# yum install vstorage-chunk-server
Make sure that cluster discovery is configured for the server. For details, see Configuring Cluster Discovery.
Authenticate the server in the cluster, if it is not yet authenticated:
# vstorage -c stor1 auth-node
If required, prepare the SSD as described in Preparing Disks for Virtuozzo Storage.
Create the chunk server configuration, repository, and the journal, for example:
# vstorage -c stor1 make-cs -r /vstorage/stor1-cs -j /ssd/stor1/cs1 -s 30720 -T ssd
/vstorage/stor1-csdirectory on your computer’s hard disk drive and configures it for storing data chunks.
Configures your computer as a chunk server and joins it to the
stor1Virtuozzo Storage cluster.
Creates the journal in the
/ssd/stor1/cs1directory on the SSD drive and allocates 30 GB of disk space to this journal.
Tunes the journal for improved write and read performance on SSD, with best results noticeable on random writes on all-flash clusters.
When choosing a directory for the journal and deciding on its size, allocate the required space for the journal and make sure there is 1GB of SSD space per each 1TB of HDD space for checksums.
Start the chunk server management service
vstorage-csdand configure it to start automatically on the chunk server boot:
# systemctl start vstorage-csd.target # systemctl enable vstorage-csd.target
7.6.3. Adding, Destroying, and Configuring CS Journals in Live Storage Clusters¶
To obtain CS repository paths, use the
vstorage -c <cluster> list-services -C command.
184.108.40.206. Adding CS Journals¶
To add a new journal to a chunk server, use the
vstorage configure-cs -a -s command. For example, to add a 2048MB journal to the chunk server CS#1, place it in a directory on an SSD drive mounted to
/ssd, and tune the journal for SSDs, run:
# vstorage -c stor1 configure-cs -r <CS_repository_path> \
-a /ssd/stor1-cs1-journal -s 2048 -T ssd
Restart the CS service to apply changes implied by the
# systemctl status vstorage-csd* | grep -m1 "stor1-cs1"
vstorage-csd.stor1.1027.service - vstorage-csd(/vstorage/stor1-cs1)
# systemctl restart vstorage-csd.stor1.1027.service
220.127.116.11. Destroying CS Journals¶
To destroy a chunk server journal, use the
vstorage configure-cs -d command. For example:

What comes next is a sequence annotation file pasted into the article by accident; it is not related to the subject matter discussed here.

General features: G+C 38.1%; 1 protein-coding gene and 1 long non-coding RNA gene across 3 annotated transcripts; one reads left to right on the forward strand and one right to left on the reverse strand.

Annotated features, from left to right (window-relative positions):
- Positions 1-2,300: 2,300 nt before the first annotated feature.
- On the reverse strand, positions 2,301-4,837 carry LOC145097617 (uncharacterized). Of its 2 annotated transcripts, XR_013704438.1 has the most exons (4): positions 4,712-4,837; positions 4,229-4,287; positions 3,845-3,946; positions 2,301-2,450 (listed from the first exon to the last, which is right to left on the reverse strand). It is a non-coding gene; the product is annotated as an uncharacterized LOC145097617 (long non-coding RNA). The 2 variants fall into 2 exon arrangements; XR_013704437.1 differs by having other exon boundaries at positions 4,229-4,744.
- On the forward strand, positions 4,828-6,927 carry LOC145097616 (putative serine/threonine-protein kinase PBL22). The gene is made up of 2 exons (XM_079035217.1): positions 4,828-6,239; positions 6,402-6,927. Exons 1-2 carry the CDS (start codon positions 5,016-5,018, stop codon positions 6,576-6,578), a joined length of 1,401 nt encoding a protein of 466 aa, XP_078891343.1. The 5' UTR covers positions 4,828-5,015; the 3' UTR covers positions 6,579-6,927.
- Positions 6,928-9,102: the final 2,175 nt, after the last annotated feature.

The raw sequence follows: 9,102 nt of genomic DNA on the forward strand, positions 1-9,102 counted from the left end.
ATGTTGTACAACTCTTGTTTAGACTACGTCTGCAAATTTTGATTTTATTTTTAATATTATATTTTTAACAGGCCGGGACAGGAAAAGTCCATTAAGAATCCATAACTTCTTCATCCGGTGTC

# vstorage -c stor1 configure-cs -r <CS_repository_path> -d
18.104.22.168. Moving CS Journals¶
To change the chunk server journal directory, do the following using the commands above:
Destroy the existing journal
Add a new journal with the required size at the required location.
22.214.171.124. Resizing CS Journals¶
To resize a chunk server journal, use the
vstorage configure-cs -s command. For example, to resize a CS journal to 4096MB:
# vstorage -c stor1 configure-cs -r <CS_repository_path> -s 4096
7.6.4. Disabling Checksumming¶
Using checksumming, you can provide better reliability and integrity of all data in the cluster. When checksumming is enabled, Virtuozzo Storage generates checksums each time some data in the cluster is modified. When this data is then read, the checksum is computed once more and compared with the already existing value.
By default, data checksumming is automatically enabled for newly created chunk servers that use journaling. If necessary, you can disable this functionality using the
-S option when you set up a chunk server, for example:
# vstorage -c stor1 make-cs -r /vstorage/stor1-cs -j /ssd/stor1/cs1 -s 30720 -S
7.6.5. Configuring Data Scrubbing¶
Data scrubbing is the process of checking data chunks for durability and verifying their contents for readability and correctness. By default, Virtuozzo Storage is set to examine two data chunks per minute on each chunk server in the cluster. If necessary, you can configure this number using the
vstorage utility, for example:
# vstorage -c stor1 set-config mds.wd.verify_chunks=3
This command sets the number of chunks to be examined on each chunk server in the
stor1 cluster to 3.